During construction, all daily Masses, funerals and meetings will be moved from St. Margaret's to Blessed Sacrament until the Lift is operational. Weekend liturgies will continue at St. Margaret's.
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St. Josephine Bakhita

Josephine Bakhita was born in Olgassa in the Darfur region of southern Sudan, sometime around 1868.  She was kidnapped by Arab slave traders around the age of 9 and sold into slavery at the Khartoum and El Obeid slave markets.  She was resold several times and suffered greatly at the hands of her owners.  She was tattooed all over her body in a painful process involving razor cuts and salt.  After this trauma she lost all memory of her original given name.  She was given the name Bakhita, which means fortunate one in Arabic.

In 1883 she was sold to Callisto Legnani, the Italian consul in Khartoum.  He was the first owner who showed her any kindness.  In 1885 Legnani took her to Italy and eventually gave her to a friend, Augusto Michieli, as a nursemaid for his young daughter, Alice, called Mimmina.  When the Michieli family returned to Africa, Mimmina and Bakhita stayed with the Canossian Daughters of Charity at their boarding school in Venice.  Mimmina received instruction in the faith, and this was Bakhita's first real exposure to Christianity.   She wrote “Seeing the sun, the moon and the stars, I said to myself: who could be the Master of these beautiful things?  And I felt a real desire to see Him, to know Him, and to pay Him homage.”    She realized that she had experienced God as a child, but until now did not know who He was.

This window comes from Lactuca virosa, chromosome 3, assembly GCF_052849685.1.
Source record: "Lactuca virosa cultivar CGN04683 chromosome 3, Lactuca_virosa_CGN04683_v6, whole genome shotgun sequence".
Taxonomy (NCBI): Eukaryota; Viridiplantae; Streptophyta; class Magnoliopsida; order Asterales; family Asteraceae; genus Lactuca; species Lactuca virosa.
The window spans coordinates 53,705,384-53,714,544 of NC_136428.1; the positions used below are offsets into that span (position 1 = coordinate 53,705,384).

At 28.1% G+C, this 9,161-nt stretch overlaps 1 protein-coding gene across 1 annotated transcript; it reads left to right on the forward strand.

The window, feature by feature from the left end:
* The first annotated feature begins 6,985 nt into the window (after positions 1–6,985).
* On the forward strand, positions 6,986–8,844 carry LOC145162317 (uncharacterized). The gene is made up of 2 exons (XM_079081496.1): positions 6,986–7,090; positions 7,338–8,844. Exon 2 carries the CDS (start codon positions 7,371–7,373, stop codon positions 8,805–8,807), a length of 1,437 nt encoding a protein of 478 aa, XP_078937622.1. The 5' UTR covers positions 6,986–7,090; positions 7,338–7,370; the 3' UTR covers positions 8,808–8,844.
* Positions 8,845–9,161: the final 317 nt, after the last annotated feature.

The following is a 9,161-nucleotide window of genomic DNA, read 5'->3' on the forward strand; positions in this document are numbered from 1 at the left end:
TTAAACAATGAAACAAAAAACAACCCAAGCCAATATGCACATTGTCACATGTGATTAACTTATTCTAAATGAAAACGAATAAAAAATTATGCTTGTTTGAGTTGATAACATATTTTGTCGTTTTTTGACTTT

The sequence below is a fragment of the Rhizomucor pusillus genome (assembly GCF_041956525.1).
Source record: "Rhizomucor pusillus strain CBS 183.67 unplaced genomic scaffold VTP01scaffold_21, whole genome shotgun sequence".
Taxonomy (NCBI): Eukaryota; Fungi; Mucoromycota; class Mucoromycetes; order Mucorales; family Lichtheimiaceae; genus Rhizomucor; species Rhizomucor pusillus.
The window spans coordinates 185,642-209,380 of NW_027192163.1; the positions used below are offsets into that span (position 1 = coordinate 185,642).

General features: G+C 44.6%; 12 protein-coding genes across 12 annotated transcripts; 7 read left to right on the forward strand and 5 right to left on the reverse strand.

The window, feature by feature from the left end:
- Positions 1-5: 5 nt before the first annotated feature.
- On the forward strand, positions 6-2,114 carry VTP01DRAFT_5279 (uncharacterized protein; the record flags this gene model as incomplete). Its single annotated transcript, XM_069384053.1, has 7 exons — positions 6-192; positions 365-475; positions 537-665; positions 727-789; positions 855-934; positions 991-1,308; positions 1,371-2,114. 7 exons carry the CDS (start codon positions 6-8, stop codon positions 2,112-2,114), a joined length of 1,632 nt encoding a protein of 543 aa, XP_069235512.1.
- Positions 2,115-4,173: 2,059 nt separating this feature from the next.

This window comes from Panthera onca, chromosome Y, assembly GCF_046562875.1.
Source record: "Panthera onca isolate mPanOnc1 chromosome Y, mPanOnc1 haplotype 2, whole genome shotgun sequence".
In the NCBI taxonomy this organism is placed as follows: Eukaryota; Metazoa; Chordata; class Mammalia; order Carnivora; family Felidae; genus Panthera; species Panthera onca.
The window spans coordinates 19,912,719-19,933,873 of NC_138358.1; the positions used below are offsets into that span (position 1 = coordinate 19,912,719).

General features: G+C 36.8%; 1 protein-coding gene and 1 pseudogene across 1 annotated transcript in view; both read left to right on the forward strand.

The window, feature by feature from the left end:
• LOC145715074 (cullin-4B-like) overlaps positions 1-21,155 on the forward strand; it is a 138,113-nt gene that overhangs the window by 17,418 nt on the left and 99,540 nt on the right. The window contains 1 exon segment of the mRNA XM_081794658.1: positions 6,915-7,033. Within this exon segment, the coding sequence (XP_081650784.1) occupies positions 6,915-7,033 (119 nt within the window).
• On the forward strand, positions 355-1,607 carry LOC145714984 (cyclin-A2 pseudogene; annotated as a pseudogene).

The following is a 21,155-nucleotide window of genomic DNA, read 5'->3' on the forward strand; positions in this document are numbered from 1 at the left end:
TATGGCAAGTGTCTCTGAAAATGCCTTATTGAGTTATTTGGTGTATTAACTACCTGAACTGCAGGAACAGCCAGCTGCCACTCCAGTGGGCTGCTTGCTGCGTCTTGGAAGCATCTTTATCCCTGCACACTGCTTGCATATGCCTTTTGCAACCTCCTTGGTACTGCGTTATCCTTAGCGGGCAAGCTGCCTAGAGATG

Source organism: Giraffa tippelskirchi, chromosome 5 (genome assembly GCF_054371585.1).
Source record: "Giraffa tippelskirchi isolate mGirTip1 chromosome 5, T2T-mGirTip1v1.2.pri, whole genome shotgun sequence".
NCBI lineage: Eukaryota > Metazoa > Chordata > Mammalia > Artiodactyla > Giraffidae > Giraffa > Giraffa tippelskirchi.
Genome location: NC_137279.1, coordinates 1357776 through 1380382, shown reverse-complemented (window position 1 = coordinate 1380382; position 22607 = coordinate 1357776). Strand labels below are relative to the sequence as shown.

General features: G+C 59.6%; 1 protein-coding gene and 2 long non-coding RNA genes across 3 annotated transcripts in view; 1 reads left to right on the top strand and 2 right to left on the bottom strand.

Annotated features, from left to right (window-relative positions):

When the Michielis returned to Venice, they wanted to take Mimmina and Bakhita back to Africa with them.  By that time, Bakhita had come to understand that God wanted her to be free.  “I am sure the Lord gave me strength at that moment because he wanted me for Himself alone.”  She refused to return to Africa with the Michieli family.  When Mrs. Michieli went to court to secure the return of her “property”, the Canossian sisters and even the cardinal of Venice testified on Bakhita's behalf.  The judge's final ruling was that since slavery was illegal in Italy, Bakhita had been free since she came there in 1885.

Bakhita remained with the sisters, and was baptized on January 9, 1890, taking the name Josephine Margaret Bakhita.  In 1893 she entered the Daughters of Charity of Canossa as a novice and made her profession in 1896.  In 1902 she was sent to the community in Schio, northeast of Verona and served there as cook, seamstress, sacristan and doorkeeper.  She was much loved by the children and local people of Schio and stayed there with them through two world wars.  She recorded the story of her life in her memoirs, which were published in 1930.   

She was asked at one time what she would do if she met her kidnappers.  She said “If I were to meet those who kidnapped me, and even those who tortured me, I would kneel and kiss their hands.  For if these things had not happened, I would not have been a Christian and a religious today." 

Josephine spent her later years in a wheelchair, and died on February 8, 1947 in Schio, Veneto, Italy.  When asked if she was ready to go to heaven, she replied “I neither wish to go nor to stay.  God knows where to find me when He wants me.” 

In 1959, the process of beatification was begun.  She was beatified on May 17, 1992 and her relics were returned to Africa in 1993 by John Paul II during a pilgrimage there.  She was the first native of the Sudan to be canonized.   In 2000, at her canonization Mass, John Paul II said “The history of her life inspires not passive acceptance, but the firm resolve to work effectively to free girls and women from oppression and violence, and to return them to their dignity in the full exercise of their rights.”

Josephine has been recommended as a patron saint, through the Archdiocese of Portland, Oregon, of victims and survivors of human trafficking and slavery. Today, in the Sudan and other parts of Africa, children are still kidnapped and sold into slavery.


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